The Upshot: Distorted punk rock guitars, Americana boot stomping and plenty of U.S.-forged, dirt and grease-caked rock ‘n’ roll.
BY JOHN B. MOORE
Like Walt Whitman, the punk rock poet that gave inspiration to their name, Colorado’s The Yawpers are destined to shake up their genre for years to come.
Their opening salvo, American Man, is a blender full of distorted punk rock guitars, Americana boot stomping and plenty of U.S.-forged, dirt and grease-caked rock ‘n’ roll. Drawing obvious comparisons to folks like Jason and The Scorchers, Lucero and Scott H. Biram, it’s clear that there’s also plenty of Social Distortion and Springsteen being played inside the tour van.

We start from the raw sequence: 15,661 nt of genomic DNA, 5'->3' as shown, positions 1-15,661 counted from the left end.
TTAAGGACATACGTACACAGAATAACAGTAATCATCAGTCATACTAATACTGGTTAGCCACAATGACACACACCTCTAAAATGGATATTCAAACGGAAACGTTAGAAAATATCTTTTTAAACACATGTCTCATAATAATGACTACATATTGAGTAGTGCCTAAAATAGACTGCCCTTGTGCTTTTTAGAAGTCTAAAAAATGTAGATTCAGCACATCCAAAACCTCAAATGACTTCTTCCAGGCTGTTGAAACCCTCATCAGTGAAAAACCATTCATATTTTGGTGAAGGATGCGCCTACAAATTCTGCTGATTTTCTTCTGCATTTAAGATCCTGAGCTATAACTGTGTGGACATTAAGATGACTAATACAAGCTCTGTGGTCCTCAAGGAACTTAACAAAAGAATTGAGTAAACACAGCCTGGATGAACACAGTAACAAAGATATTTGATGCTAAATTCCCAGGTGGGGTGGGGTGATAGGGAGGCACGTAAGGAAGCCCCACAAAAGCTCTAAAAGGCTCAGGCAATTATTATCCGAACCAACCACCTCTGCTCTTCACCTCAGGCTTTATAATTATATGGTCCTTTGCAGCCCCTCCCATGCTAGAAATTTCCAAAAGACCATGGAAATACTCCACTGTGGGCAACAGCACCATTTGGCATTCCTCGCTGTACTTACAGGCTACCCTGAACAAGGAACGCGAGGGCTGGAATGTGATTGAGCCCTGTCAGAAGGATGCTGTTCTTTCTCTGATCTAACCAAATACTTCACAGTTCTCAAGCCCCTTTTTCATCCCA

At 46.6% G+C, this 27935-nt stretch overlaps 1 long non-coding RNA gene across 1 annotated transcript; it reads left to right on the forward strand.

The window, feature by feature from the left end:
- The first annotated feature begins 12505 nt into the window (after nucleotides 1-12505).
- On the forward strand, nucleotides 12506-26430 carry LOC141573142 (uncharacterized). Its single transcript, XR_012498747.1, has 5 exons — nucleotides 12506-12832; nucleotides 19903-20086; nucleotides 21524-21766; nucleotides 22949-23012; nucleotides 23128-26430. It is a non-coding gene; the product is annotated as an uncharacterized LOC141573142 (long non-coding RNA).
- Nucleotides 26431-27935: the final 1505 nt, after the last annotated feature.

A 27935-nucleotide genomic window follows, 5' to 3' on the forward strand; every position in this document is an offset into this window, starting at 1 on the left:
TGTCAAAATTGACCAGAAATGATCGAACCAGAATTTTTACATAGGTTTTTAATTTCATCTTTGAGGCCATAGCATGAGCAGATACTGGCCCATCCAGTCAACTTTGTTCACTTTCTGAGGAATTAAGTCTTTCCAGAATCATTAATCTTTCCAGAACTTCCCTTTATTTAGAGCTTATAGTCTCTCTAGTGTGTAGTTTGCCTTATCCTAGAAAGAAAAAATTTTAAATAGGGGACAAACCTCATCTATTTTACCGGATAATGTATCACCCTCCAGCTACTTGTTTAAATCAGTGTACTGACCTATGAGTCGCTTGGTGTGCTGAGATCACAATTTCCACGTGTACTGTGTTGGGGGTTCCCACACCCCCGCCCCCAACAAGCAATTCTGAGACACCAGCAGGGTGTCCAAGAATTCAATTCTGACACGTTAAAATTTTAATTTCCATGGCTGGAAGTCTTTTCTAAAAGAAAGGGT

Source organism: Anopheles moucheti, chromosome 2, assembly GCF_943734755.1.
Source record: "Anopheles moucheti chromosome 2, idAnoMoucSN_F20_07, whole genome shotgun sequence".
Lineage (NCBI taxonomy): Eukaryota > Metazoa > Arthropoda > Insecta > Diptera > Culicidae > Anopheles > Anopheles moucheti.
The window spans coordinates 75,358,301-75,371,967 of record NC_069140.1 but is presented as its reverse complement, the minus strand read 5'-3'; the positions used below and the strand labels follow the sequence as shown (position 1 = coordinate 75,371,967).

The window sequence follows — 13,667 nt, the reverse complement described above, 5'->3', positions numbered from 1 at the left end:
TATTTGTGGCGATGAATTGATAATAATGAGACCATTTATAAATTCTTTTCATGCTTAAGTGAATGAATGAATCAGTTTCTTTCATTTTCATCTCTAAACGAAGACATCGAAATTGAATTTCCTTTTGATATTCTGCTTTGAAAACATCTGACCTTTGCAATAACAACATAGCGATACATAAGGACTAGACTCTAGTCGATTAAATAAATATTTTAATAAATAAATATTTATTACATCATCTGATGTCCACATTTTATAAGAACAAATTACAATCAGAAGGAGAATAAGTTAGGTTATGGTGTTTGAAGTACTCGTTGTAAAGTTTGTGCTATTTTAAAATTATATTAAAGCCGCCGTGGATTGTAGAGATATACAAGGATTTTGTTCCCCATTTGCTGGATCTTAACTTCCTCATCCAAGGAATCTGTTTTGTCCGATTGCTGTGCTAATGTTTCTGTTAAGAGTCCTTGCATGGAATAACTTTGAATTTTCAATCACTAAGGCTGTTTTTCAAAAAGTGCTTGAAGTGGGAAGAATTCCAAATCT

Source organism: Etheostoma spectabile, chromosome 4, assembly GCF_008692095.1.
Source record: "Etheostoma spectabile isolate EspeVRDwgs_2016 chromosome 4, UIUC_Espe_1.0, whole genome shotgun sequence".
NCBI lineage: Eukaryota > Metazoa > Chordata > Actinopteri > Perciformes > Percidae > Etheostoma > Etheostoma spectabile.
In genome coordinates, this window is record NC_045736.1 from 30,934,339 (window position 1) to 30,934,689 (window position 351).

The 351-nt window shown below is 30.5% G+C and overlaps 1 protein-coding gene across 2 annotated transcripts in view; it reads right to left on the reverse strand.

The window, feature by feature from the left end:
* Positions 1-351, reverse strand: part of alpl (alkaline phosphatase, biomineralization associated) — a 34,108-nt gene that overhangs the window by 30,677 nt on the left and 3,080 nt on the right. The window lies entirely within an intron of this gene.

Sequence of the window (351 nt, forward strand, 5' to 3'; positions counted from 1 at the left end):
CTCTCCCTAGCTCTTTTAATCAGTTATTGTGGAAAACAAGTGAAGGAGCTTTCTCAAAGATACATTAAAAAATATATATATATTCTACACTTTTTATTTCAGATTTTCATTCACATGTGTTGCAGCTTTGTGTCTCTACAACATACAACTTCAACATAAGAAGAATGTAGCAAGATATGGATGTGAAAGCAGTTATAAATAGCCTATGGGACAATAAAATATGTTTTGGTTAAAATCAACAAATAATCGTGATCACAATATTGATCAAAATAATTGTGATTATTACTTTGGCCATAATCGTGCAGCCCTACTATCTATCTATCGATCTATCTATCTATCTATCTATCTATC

The band, seemingly surfacing out of nowhere has turned in an impressive dozen tracks with their first offering. The character-driven lyrics on songs like the slow-build opener “Doing it Right” and the ferocious album closer “The Desert” are delivered with precision strikes from Nate Cook, equal parts sneer and roar, backed by a ridiculously tight, massive wall of bass, drums and guitars that it’s almost impossible to believe it’s just a trio making this sonic tsunami.
“I sound my barbaric yawp over the roofs of the world.” Who knew Whitman was talking about a trio of punks from Denver when he penned that line more than a century ago.
DOWNLOAD: “Faith and Good Judgment,” “Beale Street” and “3 a.m.”
Go HERE to read our recent interview/feature on the Yawpers.